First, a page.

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OSHA Enforcement & Penalties Summer 2016

Thursday, August 18, 2016
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New Anti-retaliation Provisions to Take Effect Nov. 1, 2016

As part of its new electronic reporting requirements, OSHA has introduced provisions to prevent employers from retaliating against employees who report injuries and illnesses in the workplace. Although the anti-retaliation provisions are being challenged in court, they are expected to come into force on Nov. 1, 2016.
The new provisions include two main requirements:

  • Employers must inform employees that they have the right to report work-related injuries and illness without fear of retaliation.
  • Employers must adopt reasonable procedures that employees can use to report injuries and illnesses.

Additionally, OSHA is expected to take a more proactive role when investigating retaliations, as the agency will be able to investigate an employer that retaliates against an employee at any time. Under current provisions, OSHA can only investigate if an employee files a complaint within 30 days of a retaliation taking place.
OSHA has stated that instead of using the threat of retaliation, employers should use incentive programs to encourage their employees to report injuries and illnesses and to promote safety in the workplace. To request our compliance bulletin on the new provisions, contact us today.

Shipyard Faces Nearly $1.4 Million in Fines

According to OSHA, Fraser Shipyards Inc., a Wisconsin-based company, has ignored numerous safety standards and exposed workers to significant hazards, including lead, asbestos, arsenic and more.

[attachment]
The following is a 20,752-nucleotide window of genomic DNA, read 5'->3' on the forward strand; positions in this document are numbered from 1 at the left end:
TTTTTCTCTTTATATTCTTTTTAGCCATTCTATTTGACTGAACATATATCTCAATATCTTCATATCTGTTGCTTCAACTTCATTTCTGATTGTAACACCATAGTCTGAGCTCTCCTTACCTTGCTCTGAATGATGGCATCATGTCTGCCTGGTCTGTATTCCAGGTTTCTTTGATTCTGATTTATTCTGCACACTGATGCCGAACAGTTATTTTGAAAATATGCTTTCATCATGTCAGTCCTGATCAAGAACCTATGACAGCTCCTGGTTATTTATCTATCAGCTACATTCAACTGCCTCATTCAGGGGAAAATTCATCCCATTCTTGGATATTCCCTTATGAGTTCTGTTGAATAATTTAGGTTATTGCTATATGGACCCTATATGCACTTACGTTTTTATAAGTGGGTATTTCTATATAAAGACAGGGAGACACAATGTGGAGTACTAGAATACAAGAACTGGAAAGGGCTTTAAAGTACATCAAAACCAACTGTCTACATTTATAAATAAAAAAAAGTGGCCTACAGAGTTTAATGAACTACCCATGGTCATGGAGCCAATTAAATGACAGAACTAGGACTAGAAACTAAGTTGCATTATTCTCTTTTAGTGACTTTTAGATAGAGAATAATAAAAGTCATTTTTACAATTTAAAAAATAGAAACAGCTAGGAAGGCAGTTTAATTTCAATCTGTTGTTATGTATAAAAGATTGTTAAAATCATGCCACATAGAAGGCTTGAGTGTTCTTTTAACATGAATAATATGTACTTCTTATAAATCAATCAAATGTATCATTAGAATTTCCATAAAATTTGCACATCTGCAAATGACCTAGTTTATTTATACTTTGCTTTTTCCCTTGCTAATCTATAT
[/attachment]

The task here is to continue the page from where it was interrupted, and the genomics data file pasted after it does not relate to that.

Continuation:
Samples taken by OSHA inspectors showed that 14 workers had lead levels of up to 20 times the exposure limit. OSHA also conducted blood tests on 120 other employees, and 75 percent of those employees were shown to have elevated lead levels. Overexposure to lead can lead to severe health issues, such as brain damage, anemia, kidney disease and more.

For these violations, OSHA issued Fraser Shipyard 14 “willful egregious” citations with proposed penalties totaling just under $1.4 million. Additionally, the company was issued five “willful” citations for the following:

  • Failing to provide training on lead and asbestos hazards
  • Failing to conduct monitoring to assess employee exposure to lead
  • Failing to implement lead compliance or respiratory protection programs

OSHA stated that Fraser Shipyards was aware of the safety issues, but failed to inform its employees or take steps to ensure their safety. The agency has also placed the company in its Severe Violator Enforcement Program.

OSHA Cites Employer; Employee Falls to His Death 4 Months Later

Despite receiving a citation from OSHA for failing to provide employees with fall protection, Material Handling Systems/MHS Technical Services failed to install adequate protection—which led to an employee falling 22 feet to his death four months later. The company, which installs high-speed conveyor systems, has been cited for violations relating to fall protection five times since 2009.

An OSHA inspection following the fatality led to three “egregious willful” citations for exposing employees to falls of up to 22 feet as they hoisted heavy conveyor equipment on raised surfaces. Additionally, employees were allowed to use combustible materials as welding curtains, which created serious fire hazards. The proposed penalties for Material Handling Systems/MHS Technical Services total $320,400.

According to the Bureau of Labor Statistics, preventable falls account for nearly 40 percent of all deaths in the construction industry—including 337 deaths in 2014. In order to promote fall protection, OSHA has partnered with the National Institute for Occupational Safety and Health (NIOSH) in an ongoing Fall Prevention Campaign. For more resources to protect your employees and stay in compliance with OSHA regulations, contact us at 708-845-3000 today.

© 2016 Zywave, Inc. All rights reserved.

Material posted on this website is for informational purposes only and does not constitute a legal opinion or medical advice. Contact your legal representative or medical professional for information specific to your legal or medical needs.

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